Low power consumption
More and more battery-powered applications drive the demand for less and less power consumption. With a TDC, such power-optimized applications can be realized without modification. TDCs are quickly and easily turned on and off; the power-consuming circuit for signal processing at high-precision measurements can be switched on only when it is really needed.
For example, designers are facing battery-powered applications that require a 10-year life cycle in permanent operation. As such, little power is available to run the system. Ultrasonic heat meters with a TDC-based IC inside are capable of processing everything from temperature and ultrasonic measurements within as little as 2 µA power consumption. This gives enough room for the power needed to operate the microprocessor and covers the remaining tasks needed in applications such as heat meters. The requirements of an ultrasonic water meter are between 5 and 10 times higher.
Case study: Ultrasonic flow metering
To achieve an ultrasonic flow measurement with the required accuracy, the time difference must be resolved into the lower picosecond (ps) range, such as 50 ps (Figure 1). With a “normal” counter, developers would need a clock frequency of 20 GHz for this task; that cannot be achieved without a lot of time and effort.
Acam uses the gate delay of digital circuits (such as those from an inverter) to resolve in the picosecond range. It measures how many gate delays have passed in a certain time difference. Acam developed digital circuits to measure almost any time difference stable over temperature, voltage changes, and process variations. Also, for increased resolution requirements, these TDCs address the complete spectrum of measurement applications. They have a stable resolution starting at 10 ps (TDC-GPX, Figure 2), and 98 percent of all available applications can be covered with that. The high resolution demanded today is no longer an obstacle. Easily a resolution below 5 ps can be achieved and covers demand. Converter integration in a complex product on a deep-submicron process can lead to a smart solution with very little silicon area consumption.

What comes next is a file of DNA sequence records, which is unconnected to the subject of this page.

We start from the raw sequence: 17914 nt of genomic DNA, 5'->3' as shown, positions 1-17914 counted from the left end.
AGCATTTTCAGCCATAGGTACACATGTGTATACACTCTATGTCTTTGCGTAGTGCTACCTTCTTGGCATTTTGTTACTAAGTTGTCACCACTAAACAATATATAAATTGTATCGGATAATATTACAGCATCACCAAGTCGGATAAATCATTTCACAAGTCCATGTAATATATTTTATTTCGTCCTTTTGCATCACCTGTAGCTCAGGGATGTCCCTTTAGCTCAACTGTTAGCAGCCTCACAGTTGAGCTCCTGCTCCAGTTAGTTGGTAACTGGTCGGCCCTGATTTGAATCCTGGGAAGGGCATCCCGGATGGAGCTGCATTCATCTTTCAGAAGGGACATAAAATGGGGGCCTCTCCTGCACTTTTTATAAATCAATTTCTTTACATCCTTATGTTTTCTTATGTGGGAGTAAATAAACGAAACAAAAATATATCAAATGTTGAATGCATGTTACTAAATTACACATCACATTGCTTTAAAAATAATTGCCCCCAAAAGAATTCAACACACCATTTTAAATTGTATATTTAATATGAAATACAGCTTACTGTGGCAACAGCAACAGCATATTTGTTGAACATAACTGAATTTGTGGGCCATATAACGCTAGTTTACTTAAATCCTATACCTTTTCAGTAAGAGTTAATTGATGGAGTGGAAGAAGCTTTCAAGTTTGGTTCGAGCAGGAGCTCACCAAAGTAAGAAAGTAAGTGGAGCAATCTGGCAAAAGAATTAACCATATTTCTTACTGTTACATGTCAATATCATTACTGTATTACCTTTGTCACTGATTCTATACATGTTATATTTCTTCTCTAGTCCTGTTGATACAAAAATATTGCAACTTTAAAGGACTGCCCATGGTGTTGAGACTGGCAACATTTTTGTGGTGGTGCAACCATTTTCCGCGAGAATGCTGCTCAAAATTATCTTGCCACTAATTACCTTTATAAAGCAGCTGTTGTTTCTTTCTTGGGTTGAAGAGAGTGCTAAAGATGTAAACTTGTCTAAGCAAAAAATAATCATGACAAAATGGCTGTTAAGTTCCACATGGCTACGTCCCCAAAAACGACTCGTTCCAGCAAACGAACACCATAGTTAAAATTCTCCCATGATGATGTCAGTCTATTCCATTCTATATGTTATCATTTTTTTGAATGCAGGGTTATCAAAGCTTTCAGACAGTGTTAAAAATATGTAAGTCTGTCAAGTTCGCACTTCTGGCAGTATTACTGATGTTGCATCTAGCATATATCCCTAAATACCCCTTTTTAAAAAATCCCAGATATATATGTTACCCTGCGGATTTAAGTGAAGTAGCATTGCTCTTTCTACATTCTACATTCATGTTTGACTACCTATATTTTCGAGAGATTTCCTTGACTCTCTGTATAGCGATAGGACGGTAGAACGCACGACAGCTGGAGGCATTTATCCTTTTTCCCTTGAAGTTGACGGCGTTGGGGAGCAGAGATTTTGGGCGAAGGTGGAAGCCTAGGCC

The future of TDCs
Demands for integrating TDCs will rise as do the demands for smaller ICs, higher integration, more integrated intelligence, smart sensors, little or almost no power consumption, faster product development, and flexibility to quickly generate new products in alternative process technologies. Semiconductor manufacturers have yet to invest and promote TDC technology as a parallel technology to ADCs, but niche applications are utilizing TDC circuits and have come to dominate metering segments with big market shares. TDCs already cover more than 90 percent of the ultrasonic flow metering market share, more than 70 percent of magnetostrictive ultrasonic position-ing, more than 50 percent of positron emission tomographs for cancer diagnosis tools, and double digit percentages of industrial and science segments.
Additionally, new sensor segments continue to adopt TDC technology. In the field of capacitive sensor elements, TDCs fit almost perfectly to measurement requirements. Capacitive MEMS sensors and complex sensor systems need powerful converters and built-in intelligence to cover the sensors of the future. TDCs can address the challenges in these applications, and embedded developers will recognize their advantages to the demanding applications of the future.